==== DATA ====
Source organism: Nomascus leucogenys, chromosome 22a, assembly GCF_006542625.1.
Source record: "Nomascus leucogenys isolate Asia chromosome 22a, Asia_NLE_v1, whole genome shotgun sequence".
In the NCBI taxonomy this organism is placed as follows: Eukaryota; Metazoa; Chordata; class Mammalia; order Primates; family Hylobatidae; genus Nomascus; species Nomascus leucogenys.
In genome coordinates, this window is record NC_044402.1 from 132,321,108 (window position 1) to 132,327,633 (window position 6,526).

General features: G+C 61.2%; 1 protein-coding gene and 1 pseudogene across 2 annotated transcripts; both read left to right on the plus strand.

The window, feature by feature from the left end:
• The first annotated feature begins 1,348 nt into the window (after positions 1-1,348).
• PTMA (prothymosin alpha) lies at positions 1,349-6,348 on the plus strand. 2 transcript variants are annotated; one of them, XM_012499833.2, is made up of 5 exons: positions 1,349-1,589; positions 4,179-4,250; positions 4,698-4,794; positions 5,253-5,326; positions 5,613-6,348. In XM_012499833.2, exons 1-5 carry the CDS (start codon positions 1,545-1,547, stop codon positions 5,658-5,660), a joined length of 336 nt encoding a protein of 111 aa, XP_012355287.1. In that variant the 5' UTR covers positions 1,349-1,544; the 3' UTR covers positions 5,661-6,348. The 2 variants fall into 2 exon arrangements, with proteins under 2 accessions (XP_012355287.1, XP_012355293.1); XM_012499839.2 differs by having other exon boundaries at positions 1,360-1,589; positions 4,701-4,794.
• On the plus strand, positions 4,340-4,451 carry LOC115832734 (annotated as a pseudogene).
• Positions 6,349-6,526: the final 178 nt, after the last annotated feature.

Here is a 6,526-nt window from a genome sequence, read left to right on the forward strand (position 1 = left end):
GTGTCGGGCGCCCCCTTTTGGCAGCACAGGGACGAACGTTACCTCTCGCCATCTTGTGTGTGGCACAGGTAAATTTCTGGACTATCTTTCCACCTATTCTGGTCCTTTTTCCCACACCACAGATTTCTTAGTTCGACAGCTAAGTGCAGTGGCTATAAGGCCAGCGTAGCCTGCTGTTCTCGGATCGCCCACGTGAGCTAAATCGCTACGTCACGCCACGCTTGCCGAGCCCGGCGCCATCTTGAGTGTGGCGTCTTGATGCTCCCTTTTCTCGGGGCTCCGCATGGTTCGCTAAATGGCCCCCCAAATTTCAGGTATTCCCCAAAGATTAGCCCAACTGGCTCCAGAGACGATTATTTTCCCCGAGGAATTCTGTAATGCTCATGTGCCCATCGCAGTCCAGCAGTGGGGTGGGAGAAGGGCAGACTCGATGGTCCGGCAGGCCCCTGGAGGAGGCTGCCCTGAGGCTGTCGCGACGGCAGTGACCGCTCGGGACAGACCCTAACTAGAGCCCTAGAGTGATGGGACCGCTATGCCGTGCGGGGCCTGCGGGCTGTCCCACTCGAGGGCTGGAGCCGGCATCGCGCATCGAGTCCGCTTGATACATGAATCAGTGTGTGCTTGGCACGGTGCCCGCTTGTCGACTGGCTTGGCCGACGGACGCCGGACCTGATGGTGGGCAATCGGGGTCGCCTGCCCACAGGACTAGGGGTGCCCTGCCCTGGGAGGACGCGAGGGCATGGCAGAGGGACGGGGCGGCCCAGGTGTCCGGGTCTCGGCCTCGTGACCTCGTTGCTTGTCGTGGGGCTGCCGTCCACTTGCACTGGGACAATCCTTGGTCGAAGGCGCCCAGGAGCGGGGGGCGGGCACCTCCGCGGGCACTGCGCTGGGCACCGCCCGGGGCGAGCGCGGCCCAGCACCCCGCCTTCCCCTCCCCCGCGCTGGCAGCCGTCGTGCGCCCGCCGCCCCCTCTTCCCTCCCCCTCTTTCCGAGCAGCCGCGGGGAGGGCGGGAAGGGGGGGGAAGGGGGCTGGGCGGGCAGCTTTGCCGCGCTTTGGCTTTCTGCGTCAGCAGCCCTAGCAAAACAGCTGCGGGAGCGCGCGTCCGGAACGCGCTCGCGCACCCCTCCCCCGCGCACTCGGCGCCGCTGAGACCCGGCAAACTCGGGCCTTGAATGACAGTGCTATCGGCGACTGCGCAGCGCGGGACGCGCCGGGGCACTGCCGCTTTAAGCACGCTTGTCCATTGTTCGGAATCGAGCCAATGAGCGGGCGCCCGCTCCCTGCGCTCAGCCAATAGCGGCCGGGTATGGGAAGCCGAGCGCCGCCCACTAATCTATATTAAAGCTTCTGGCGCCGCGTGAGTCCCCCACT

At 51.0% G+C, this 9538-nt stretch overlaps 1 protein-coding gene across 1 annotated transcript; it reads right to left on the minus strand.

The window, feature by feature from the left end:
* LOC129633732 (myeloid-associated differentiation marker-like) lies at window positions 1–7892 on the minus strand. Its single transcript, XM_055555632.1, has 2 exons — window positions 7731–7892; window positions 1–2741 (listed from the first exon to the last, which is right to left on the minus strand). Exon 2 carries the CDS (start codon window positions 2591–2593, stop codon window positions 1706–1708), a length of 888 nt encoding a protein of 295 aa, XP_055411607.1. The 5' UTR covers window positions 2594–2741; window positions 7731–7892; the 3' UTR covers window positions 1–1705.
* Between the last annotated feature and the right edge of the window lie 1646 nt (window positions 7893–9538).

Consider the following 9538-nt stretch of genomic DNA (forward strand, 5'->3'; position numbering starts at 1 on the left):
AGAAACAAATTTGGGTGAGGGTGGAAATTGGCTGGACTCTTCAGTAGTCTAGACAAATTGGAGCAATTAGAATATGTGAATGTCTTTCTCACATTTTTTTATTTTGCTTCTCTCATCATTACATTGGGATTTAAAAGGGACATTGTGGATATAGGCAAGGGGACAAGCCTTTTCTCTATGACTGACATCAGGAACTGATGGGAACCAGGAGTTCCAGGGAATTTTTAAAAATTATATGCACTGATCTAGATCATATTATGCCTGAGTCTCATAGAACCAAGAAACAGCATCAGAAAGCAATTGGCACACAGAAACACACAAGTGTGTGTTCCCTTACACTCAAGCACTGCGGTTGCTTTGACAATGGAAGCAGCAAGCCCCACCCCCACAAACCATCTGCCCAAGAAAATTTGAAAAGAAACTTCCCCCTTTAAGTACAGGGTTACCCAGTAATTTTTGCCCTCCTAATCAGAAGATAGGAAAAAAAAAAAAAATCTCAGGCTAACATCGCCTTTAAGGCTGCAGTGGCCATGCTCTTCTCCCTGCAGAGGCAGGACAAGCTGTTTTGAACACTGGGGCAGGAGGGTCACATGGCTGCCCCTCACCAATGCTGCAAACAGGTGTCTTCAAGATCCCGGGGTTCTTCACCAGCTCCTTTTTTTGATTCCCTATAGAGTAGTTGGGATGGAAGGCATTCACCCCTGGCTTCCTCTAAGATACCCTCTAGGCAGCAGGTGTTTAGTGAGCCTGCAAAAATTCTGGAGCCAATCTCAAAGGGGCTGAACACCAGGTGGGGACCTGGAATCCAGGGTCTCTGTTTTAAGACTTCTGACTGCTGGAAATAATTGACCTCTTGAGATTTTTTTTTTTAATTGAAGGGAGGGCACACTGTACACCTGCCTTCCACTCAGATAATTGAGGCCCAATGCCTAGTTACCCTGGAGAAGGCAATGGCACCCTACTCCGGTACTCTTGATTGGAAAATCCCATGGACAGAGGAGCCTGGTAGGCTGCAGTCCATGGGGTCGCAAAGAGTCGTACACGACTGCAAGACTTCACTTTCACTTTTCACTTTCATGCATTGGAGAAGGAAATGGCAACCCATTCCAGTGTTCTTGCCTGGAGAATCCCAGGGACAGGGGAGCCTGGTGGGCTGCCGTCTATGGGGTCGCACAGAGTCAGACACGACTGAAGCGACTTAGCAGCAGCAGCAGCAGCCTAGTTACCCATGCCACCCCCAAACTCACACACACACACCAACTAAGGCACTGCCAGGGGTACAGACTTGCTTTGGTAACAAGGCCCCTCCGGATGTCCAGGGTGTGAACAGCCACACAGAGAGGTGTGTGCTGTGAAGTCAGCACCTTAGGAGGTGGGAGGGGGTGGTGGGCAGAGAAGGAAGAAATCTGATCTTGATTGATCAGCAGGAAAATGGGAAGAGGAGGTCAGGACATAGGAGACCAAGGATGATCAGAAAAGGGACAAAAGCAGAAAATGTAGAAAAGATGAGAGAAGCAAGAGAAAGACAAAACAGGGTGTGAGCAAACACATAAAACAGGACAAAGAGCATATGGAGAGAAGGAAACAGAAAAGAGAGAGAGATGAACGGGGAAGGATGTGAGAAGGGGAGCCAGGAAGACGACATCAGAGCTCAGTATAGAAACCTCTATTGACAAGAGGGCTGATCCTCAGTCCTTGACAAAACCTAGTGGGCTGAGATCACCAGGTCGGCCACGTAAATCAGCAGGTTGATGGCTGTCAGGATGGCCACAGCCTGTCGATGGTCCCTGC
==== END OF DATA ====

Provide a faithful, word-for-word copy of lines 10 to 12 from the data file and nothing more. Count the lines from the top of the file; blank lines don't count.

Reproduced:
• Positions 6,349-6,526: the final 178 nt, after the last annotated feature.

Here is a 6,526-nt window from a genome sequence, read left to right on the forward strand (position 1 = left end):
GTGTCGGGCGCCCCCTTTTGGCAGCACAGGGACGAACGTTACCTCTCGCCATCTTGTGTGTGGCACAGGTAAATTTCTGGACTATCTTTCCACCTATTCTGGTCCTTTTTCCCACACCACAGATTTCTTAGTTCGACAGCTAAGTGCAGTGGCTATAAGGCCAGCGTAGCCTGCTGTTCTCGGATCGCCCACGTGAGCTAAATCGCTACGTCACGCCACGCTTGCCGAGCCCGGCGCCATCTTGAGTGTGGCGTCTTGATGCTCCCTTTTCTCGGGGCTCCGCATGGTTCGCTAAATGGCCCCCCAAATTTCAGGTATTCCCCAAAGATTAGCCCAACTGGCTCCAGAGACGATTATTTTCCCCGAGGAATTCTGTAATGCTCATGTGCCCATCGCAGTCCAGCAGTGGGGTGGGAGAAGGGCAGACTCGATGGTCCGGCAGGCCCCTGGAGGAGGCTGCCCTGAGGCTGTCGCGACGGCAGTGACCGCTCGGGACAGACCCTAACTAGAGCCCTAGAGTGATGGGACCGCTATGCCGTGCGGGGCCTGCGGGCTGTCCCACTCGAGGGCTGGAGCCGGCATCGCGCATCGAGTCCGCTTGATACATGAATCAGTGTGTGCTTGGCACGGTGCCCGCTTGTCGACTGGCTTGGCCGACGGACGCCGGACCTGATGGTGGGCAATCGGGGTCGCCTGCCCACAGGACTAGGGGTGCCCTGCCCTGGGAGGACGCGAGGGCATGGCAGAGGGACGGGGCGGCCCAGGTGTCCGGGTCTCGGCCTCGTGACCTCGTTGCTTGTCGTGGGGCTGCCGTCCACTTGCACTGGGACAATCCTTGGTCGAAGGCGCCCAGGAGCGGGGGGCGGGCACCTCCGCGGGCACTGCGCTGGGCACCGCCCGGGGCGAGCGCGGCCCAGCACCCCGCCTTCCCCTCCCCCGCGCTGGCAGCCGTCGTGCGCCCGCCGCCCCCTCTTCCCTCCCCCTCTTTCCGAGCAGCCGCGGGGAGGGCGGGAAGGGGGGGGAAGGGGGCTGGGCGGGCAGCTTTGCCGCGCTTTGGCTTTCTGCGTCAGCAGCCCTAGCAAAACAGCTGCGGGAGCGCGCGTCCGGAACGCGCTCGCGCACCCCTCCCCCGCGCACTCGGCGCCGCTGAGACCCGGCAAACTCGGGCCTTGAATGACAGTGCTATCGGCGACTGCGCAGCGCGGGACGCGCCGGGGCACTGCCGCTTTAAGCACGCTTGTCCATTGTTCGGAATCGAGCCAATGAGCGGGCGCCCGCTCCCTGCGCTCAGCCAATAGCGGCCGGGTATGGGAAGCCGAGCGCCGCCCACTAATCTATATTAAAGCTTCTGGCGCCGCGTGAGTCCCCCACT